Last week, ten thousand miles from New York, students learned about microorganisms from one of our educators. Anthony Negron, manager of our Virtual Visit program, employed videoconferencing technologies to connect with St. Kevin’s Primary School in Sydney, Australia. Using microscopes, NYSCI exhibits, and a live feed of various microorganisms, the students learned where the tiny creatures are found, and how to classify them. The program helped to launch a new technology room at the Australian school and was attended by students, parents and educators.
Brett Salakas of St. Kevin’s Primary School and coordinator of the event called the program a “wonderful experience” that “greatly enhanced our science unit on microorganisms. The well-balanced program gave the students an insight in the topic which we could not provide here in a regular classroom.”
Last weekend, elementary students from P.S. 139 in Rego Park, Queens brought their families to visit us as part of the NYC Department of Cultural Affairs CASA – Cultural After School Adventures program. Prior to the visit, NYSCI staff traveled to P.S. 139 to provide a series of three after-school science workshops, where they taught the students about convex and concave lenses, the properties of light, and how electricity is produced. Last weekend’s visit reinforced some of what the kids learned during the after-school workshops, while also exposing them to other science topics as they explored our exhibits. Thanks to the grant from the Department of Cultural Affairs, now in its third year, we’ve been able to offer the CASA program to three Queens schools this year. Tomorrow, I.S. 72 will visit us to cap off their cultural after-school adventure!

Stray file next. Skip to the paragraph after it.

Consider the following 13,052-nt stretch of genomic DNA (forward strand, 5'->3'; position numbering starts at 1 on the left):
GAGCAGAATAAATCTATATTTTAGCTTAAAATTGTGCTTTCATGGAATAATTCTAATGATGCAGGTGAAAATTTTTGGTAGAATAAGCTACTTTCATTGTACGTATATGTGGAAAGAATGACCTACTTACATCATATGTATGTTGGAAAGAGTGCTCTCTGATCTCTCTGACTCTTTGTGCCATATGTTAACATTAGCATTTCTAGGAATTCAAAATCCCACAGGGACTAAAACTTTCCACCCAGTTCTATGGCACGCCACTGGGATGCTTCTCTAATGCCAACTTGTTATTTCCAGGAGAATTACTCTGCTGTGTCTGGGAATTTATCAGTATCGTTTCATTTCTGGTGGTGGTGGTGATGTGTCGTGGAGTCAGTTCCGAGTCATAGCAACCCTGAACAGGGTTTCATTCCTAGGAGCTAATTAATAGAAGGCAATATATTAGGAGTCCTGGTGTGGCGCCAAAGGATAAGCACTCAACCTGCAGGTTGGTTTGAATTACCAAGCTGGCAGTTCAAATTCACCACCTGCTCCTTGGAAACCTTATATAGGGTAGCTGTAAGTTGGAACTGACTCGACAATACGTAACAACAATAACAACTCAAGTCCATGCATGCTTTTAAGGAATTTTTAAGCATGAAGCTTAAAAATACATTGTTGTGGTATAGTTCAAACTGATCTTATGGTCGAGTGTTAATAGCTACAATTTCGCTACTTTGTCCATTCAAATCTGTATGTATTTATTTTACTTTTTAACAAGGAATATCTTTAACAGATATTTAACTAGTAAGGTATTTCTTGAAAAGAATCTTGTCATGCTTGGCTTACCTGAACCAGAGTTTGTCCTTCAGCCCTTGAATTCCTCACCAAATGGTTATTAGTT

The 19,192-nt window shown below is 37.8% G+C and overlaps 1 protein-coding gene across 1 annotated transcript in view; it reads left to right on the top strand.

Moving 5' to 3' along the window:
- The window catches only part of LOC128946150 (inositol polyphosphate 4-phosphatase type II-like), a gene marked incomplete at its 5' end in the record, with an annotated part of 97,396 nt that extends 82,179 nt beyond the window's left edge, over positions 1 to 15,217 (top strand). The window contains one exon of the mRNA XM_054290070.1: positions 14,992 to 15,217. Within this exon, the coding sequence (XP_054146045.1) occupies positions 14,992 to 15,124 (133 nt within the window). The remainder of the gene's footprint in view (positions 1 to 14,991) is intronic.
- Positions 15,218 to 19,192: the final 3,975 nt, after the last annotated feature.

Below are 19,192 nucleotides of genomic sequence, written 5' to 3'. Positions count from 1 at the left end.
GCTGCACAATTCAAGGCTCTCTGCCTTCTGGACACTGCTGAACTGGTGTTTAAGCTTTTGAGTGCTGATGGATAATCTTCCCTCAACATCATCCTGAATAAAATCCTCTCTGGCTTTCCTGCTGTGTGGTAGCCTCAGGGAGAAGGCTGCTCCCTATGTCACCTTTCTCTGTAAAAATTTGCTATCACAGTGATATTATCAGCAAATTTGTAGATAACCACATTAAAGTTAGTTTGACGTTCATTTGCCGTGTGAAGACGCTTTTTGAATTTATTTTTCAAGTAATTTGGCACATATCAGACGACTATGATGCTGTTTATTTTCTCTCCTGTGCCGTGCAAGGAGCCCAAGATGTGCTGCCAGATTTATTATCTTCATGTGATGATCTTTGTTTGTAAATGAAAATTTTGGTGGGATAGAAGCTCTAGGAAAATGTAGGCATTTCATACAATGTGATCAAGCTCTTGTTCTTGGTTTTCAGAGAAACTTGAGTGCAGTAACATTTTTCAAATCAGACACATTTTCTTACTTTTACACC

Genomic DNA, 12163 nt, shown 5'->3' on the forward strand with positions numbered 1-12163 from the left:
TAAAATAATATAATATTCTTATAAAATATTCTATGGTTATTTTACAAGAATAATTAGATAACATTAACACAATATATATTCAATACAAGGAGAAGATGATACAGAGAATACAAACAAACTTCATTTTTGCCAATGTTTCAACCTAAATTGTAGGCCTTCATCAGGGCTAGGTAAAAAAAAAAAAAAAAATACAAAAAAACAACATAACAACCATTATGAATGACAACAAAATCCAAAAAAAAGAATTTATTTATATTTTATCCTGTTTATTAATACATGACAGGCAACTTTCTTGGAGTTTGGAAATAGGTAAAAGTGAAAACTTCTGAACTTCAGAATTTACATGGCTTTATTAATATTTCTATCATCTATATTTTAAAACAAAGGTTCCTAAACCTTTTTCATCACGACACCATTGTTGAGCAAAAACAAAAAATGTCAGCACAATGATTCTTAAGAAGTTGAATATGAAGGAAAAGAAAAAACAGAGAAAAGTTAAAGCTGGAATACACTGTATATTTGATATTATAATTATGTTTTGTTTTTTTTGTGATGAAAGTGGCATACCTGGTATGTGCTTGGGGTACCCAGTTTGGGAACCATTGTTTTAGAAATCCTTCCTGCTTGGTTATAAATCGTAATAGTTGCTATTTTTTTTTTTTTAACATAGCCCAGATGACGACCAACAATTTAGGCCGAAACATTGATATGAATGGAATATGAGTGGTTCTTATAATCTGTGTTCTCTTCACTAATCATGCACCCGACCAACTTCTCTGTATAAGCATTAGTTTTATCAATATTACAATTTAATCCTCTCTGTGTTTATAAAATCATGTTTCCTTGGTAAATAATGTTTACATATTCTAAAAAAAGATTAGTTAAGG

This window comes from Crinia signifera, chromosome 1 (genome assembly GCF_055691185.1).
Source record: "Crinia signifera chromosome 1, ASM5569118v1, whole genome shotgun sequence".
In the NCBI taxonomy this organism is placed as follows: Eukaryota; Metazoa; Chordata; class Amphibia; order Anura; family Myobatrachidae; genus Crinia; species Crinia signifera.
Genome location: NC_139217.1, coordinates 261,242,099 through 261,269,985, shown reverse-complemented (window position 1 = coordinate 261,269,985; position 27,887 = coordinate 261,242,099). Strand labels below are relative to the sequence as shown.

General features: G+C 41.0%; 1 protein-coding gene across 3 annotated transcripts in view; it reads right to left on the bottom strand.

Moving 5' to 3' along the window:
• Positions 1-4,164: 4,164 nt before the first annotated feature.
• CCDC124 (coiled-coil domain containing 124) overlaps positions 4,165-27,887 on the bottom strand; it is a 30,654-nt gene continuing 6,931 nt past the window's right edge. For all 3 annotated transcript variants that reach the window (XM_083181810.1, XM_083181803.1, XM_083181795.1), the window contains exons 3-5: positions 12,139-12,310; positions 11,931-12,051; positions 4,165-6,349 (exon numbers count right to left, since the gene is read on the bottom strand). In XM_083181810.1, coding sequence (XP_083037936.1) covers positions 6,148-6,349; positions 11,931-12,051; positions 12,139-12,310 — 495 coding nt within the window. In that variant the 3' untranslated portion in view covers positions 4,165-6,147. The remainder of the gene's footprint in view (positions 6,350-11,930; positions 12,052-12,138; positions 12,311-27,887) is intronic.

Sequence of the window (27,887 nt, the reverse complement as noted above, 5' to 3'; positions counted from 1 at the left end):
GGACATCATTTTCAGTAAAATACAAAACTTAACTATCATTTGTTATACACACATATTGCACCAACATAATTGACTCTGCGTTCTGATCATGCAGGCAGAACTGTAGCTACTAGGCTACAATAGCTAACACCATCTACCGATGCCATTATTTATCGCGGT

Last Saturday, 30 high school students turned into museum educators, helping our visitors understand microbiology, camouflage, skull anatomy, genetic diversity, matter, cellular structure and UV radiation. They provided info, instructions and encouragement to approximately 200 visitors who were trying out various hands-on activities.
The program is part of a partnership between NYSCI and ExpandEd, which is designed to provide high school students with experiences beyond traditional school classrooms. Throughout the Spring, the students participated in a 10-week program at NYSCI where they learned about the scientific method, astronomy, genetics, ecology, evolution, microbiology and other science topics. Saturday’s hands-on activities represented the conclusion of the 10-week program. But you may interact with some of them at our exhibits this summer: Twelve of the students will continue on with summer internships at NYSCI as Junior Explainers.
More than 60 of our Corona neighbors visited us today as part of a special museum initiative called NYSCI Neighbors. Parents of students from P.S. 14, P.S. 16 and P.S. 307, along with school faculty, were treated to a special bilingual (English/Spanish) chemistry demonstration and 3-D movie showing. In addition, Jessica Castillo, an Explainer at NYSCI, led the group on a bilingual tour of various exhibitions, including the Science Playground, the Search for Life Beyond Earth, and Sports Challenge.
Families and faculty of participating NYSCI Neighbor schools are eligible for a NYSCI Neighbors membership that offers borrowing privileges for NYSCI’s library and access to multilingual tours. The program began in 2011 to connect residents of neighboring Queens communities with our science resources and programs.
Photo: NYSCI Explainer Jessica Castillo tours a NYSCI Neighbors group through the Search for Life Beyond Earth exhibition.